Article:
• Stir in 1 teaspoon vinegar. Season with salt and pepper, taste and add more vinegar if desired; drizzle with remaining tablespoon of oil and divide into serving bowls.
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Blood orange cordial

Blood oranges arrive at the end of winter and herald the start of longer days and slightly warmer weather. They’re the quintessential seasonal fruit and are only around for a short time so get out there & grab some while you can! And look: too much sugar is a bad thing but at least with this treat you’re avoiding all the hideous all-pervading artificial colours & flavours seen in supermarket brands…

Our Kitchen Garden

Fresh from the garden: blood oranges

Recipe source: Melissa, kitchen specialist at Bondi PS


  • Chopping board and knife
  • Citrus juicers
  • Electric juice fountain & parts
  • Medium saucepan
  • Wooden spoon
  • Glass bottles & lids
  • Baking tray
  • Measuring jug
  • Large jug
  • Strainer & funnel
  • Glasses to serve

  • 6 blood oranges
  • 1½ cups water
  • 1½ cups caster sugar
  • 1½ litres mineral or soda water
  • ice


What to do:

  • Roll each blood orange a few times between the heel of your palm and the tabletop to release the juice, and then cut each in half. Hand juice the oranges with the citrus juicer and measure the liquid to yield about 375ml.
  • Or, if using an electric juice fountain, peel the skin from all the oranges, turn the motor on with dry hands, fix the jug underneath the chute & juice away! You will need to clean the machine straight away after juicing otherwise the pulp will stick – do this by dismantling the machine parts and carefully scrubbing away at them under running water. The leftover pulp can go to the compost.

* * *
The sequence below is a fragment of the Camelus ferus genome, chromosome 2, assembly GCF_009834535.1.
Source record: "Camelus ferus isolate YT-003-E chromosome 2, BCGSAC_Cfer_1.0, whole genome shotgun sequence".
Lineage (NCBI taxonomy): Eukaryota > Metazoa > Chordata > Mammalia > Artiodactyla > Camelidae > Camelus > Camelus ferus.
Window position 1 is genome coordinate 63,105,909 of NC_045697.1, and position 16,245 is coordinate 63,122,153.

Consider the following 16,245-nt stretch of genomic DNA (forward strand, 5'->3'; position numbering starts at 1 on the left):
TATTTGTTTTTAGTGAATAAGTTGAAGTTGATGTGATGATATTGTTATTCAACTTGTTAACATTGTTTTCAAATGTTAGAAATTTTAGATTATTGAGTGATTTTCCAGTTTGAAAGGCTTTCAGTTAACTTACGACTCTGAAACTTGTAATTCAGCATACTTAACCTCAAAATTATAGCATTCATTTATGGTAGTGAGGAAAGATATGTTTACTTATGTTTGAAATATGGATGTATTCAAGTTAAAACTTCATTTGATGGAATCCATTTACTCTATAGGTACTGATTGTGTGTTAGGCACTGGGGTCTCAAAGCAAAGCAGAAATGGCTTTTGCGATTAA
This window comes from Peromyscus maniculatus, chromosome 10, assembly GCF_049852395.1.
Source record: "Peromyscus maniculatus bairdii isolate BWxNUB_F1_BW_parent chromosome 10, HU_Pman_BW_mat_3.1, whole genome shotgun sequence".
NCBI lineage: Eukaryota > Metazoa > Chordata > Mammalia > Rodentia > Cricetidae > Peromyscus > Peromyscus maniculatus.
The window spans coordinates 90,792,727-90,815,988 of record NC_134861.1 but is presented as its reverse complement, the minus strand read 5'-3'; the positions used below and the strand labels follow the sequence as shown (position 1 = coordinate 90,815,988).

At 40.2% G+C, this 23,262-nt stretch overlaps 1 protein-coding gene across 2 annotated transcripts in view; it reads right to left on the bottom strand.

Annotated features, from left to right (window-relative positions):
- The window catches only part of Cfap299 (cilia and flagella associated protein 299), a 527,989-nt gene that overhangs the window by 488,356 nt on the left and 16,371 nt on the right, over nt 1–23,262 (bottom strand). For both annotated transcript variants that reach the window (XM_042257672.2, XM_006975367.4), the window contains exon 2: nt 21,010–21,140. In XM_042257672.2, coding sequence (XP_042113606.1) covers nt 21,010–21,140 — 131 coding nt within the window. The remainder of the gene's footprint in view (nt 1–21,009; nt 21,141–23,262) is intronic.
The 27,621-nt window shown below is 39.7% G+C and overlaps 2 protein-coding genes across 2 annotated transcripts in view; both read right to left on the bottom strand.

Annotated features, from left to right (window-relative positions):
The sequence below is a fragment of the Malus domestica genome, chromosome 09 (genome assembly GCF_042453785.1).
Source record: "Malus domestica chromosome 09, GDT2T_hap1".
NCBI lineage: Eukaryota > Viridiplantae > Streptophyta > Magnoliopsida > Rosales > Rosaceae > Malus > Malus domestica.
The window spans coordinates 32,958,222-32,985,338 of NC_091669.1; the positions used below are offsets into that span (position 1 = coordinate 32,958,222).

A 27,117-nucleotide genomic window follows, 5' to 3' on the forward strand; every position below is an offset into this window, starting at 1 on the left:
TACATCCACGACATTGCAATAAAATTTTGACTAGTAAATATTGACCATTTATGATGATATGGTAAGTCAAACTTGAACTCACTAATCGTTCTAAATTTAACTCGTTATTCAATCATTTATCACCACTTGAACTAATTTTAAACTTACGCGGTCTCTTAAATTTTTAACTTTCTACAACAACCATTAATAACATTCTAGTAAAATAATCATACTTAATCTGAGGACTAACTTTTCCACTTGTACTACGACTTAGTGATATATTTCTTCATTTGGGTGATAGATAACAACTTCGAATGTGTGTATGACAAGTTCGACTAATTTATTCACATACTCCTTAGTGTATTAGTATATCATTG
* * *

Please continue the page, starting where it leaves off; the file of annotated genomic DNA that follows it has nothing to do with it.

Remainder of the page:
• Place the water, blood orange juice and sugar into the saucepan over medium heat and stir until the sugar dissolves. Simmer for 10 minutes with the lid off until the liquid is reduced by about a third.
  • Meanwhile preheat the oven to 180C. Wash the bottles in hot, soapy water & rinse. Drain them and then place on a baking tray and carefully slide into the hot oven for 5 minutes. Remove when the bottles are dry and leave them to cool somewhere safe. This process is to sterilise the bottles before filling.
  • Cool the liquid in the saucepan for a few minutes before measuring out & then pouring into a large jug filled with ice. Add twice the amount of fizzy water to the cordial and serve immediately!
  • If you’re bottling the cordial, strain it into a large jug and then funnel it into the bottles. Close tightly and store in the fridge for up to a month.

Notes: What does seasonal mean? Why are they called blood oranges? Why do we sterilise the bottles?

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Kitchen news – 29th August 2012

HELLO BONDI! Well how busy have we been this week?! Superbusy! We had the awesome Jessica Watson & the enviroweek team in for morning tea with the school captains on Wednesday… amazing to hear her story first-hand and understand what her take on sustainability is – lots of food for thought! And a renewed vigour to ‘do the right thing’ with regard to re-using, renewing & recycling …